COLORADO SPRINGS, Colo. — An incoming storm forced SpaceX to postpone the launch of a Falcon 9 rocket April 13 carrying a Dragon cargo spacecraft to the International Space Station, a mission that also features another landing attempt of the rocket’s first stage.

Controllers halted the countdown for the launch a little more than three minutes before the scheduled 4:33 pm EDT launch time at Cape Canaveral, Florida, when approaching storm clouds violated range safety requirements. With an instantaneous launch window, the hold in the countdown scrubbed the launch for the day.

The next launch attempt is currently scheduled for April 14 at 4:10 pm EDT. Weather forecasts call for a 50-percent chance of acceptable weather at launch. Earlier forecasts projected a 60-percent chance of good weather for the initial launch attempt.

NASA and SpaceX have not announced when the next launch opportunity would be should the launch not take place April 14. Dan Hartman, NASA deputy ISS program manager, said at a pre-launch press conference April 12 that a new launch date would depend on availability of the launch range, the status of the launch vehicle and spacecraft, and any requirements by scientists to change out experiments inside the Dragon.

The Dragon spacecraft is carrying 2,015 kilograms of cargo for the ISS, including experiments, crew supplies, and other equipment, on SpaceX’s sixth mission under its Commercial Resupply Services contract with NASA. Dragon will return about five weeks after berthing, returning 1,370 kilograms of science investigations and other items.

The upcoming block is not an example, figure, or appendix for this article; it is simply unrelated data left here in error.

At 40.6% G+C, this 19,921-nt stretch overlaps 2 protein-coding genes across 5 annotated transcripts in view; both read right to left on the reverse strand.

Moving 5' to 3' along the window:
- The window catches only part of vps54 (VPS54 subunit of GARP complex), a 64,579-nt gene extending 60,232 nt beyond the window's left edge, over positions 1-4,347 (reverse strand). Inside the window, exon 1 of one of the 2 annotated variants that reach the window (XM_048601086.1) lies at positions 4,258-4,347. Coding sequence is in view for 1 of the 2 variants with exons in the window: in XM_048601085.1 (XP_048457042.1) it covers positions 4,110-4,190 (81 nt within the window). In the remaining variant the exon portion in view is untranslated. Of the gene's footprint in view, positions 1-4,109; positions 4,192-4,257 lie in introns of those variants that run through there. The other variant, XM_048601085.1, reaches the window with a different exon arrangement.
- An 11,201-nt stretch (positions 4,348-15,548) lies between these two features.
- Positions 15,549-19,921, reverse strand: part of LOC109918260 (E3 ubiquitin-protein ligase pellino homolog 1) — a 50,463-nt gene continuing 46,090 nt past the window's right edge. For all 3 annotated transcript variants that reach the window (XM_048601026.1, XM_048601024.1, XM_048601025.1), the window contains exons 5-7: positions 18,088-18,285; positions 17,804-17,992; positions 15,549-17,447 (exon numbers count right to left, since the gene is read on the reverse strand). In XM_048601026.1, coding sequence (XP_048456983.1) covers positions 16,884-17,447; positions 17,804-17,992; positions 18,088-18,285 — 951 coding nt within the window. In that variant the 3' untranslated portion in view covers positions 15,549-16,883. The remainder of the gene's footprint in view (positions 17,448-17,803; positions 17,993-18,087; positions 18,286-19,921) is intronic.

Much of the attention about the launch is focused on SpaceX’s plans to attempt to land the first stage on the company’s “autonomous spaceport drone ship” in the Atlantic Ocean. SpaceX attempted a landing on a January launch of another Dragon spacecraft, crashing the stage on the deck of the ship.

SpaceX planned to make a second landing attempt on the February launch of the Deep Space Climate Observatory spacecraft, but rough seas forced SpaceX to withdraw the ship. SpaceX later said the stage touched down on the ocean at the planned target site. “If the drone ship would have been there, it would have been a good landing,” SpaceX vice president Hans Koenigsmann said at the April 12 press conference.

That test made Koenigsmann more confident that SpaceX can land the Falcon 9 stage on the ship during this launch. “I would up my probability to 75 percent at this point in time,” he said. “Maybe 80.”

However, SpaceX chief executive Elon Musk was not as optimistic. “Odds of rocket landing successfully today are still less than 50%,” Musk tweeted April 13, prior to the scrubbed launch. “The 80% figure by end of year is only [because of] many launches ahead.”

Koenigsmann said that if SpaceX is able to land the stage on its ship, it would be transported back to port in Jacksonville, Florida, then transferred by truck to the company’s test site in McGregor, Texas. Depending on the condition of the stage, it could perform additional tests flights there, similar to those flown by SpaceX’s earlier Grasshopper and F9R-Dev technology demonstrators.

Something else, though, would come before the stage is sent to Texas for tests, Koenigsmann said at the pre-launch press conference. “First, there would be an epic landing party, I guess.”

Jeff Foust writes about space policy, commercial space, and related topics for SpaceNews. He earned a Ph.D. in planetary sciences from the Massachusetts Institute of Technology and a bachelor’s degree with honors in geophysics and planetary science...